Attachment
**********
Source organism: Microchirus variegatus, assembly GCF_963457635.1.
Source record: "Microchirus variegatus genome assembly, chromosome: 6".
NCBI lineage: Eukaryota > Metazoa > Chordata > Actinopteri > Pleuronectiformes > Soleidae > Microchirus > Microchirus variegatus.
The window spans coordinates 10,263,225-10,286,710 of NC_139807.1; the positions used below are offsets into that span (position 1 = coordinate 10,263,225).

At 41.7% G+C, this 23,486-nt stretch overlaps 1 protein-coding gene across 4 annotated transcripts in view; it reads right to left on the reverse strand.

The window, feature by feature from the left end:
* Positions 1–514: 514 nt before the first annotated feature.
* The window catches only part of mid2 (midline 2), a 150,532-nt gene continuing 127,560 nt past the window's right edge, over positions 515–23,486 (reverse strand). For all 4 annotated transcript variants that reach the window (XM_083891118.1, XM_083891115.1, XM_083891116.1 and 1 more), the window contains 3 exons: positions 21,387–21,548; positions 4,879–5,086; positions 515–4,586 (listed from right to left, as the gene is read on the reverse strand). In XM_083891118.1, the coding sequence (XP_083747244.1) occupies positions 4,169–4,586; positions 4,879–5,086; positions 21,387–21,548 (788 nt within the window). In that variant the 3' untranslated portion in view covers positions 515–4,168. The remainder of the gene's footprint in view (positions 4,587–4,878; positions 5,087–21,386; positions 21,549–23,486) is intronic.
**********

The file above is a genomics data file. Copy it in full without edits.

Source organism: Microchirus variegatus, assembly GCF_963457635.1.
Source record: "Microchirus variegatus genome assembly, chromosome: 6".
NCBI lineage: Eukaryota > Metazoa > Chordata > Actinopteri > Pleuronectiformes > Soleidae > Microchirus > Microchirus variegatus.
The window spans coordinates 10,263,225-10,286,710 of NC_139807.1; the positions used below are offsets into that span (position 1 = coordinate 10,263,225).

At 41.7% G+C, this 23,486-nt stretch overlaps 1 protein-coding gene across 4 annotated transcripts in view; it reads right to left on the reverse strand.

The window, feature by feature from the left end:
* Positions 1–514: 514 nt before the first annotated feature.
* The window catches only part of mid2 (midline 2), a 150,532-nt gene continuing 127,560 nt past the window's right edge, over positions 515–23,486 (reverse strand). For all 4 annotated transcript variants that reach the window (XM_083891118.1, XM_083891115.1, XM_083891116.1 and 1 more), the window contains 3 exons: positions 21,387–21,548; positions 4,879–5,086; positions 515–4,586 (listed from right to left, as the gene is read on the reverse strand). In XM_083891118.1, the coding sequence (XP_083747244.1) occupies positions 4,169–4,586; positions 4,879–5,086; positions 21,387–21,548 (788 nt within the window). In that variant the 3' untranslated portion in view covers positions 515–4,168. The remainder of the gene's footprint in view (positions 4,587–4,878; positions 5,087–21,386; positions 21,549–23,486) is intronic.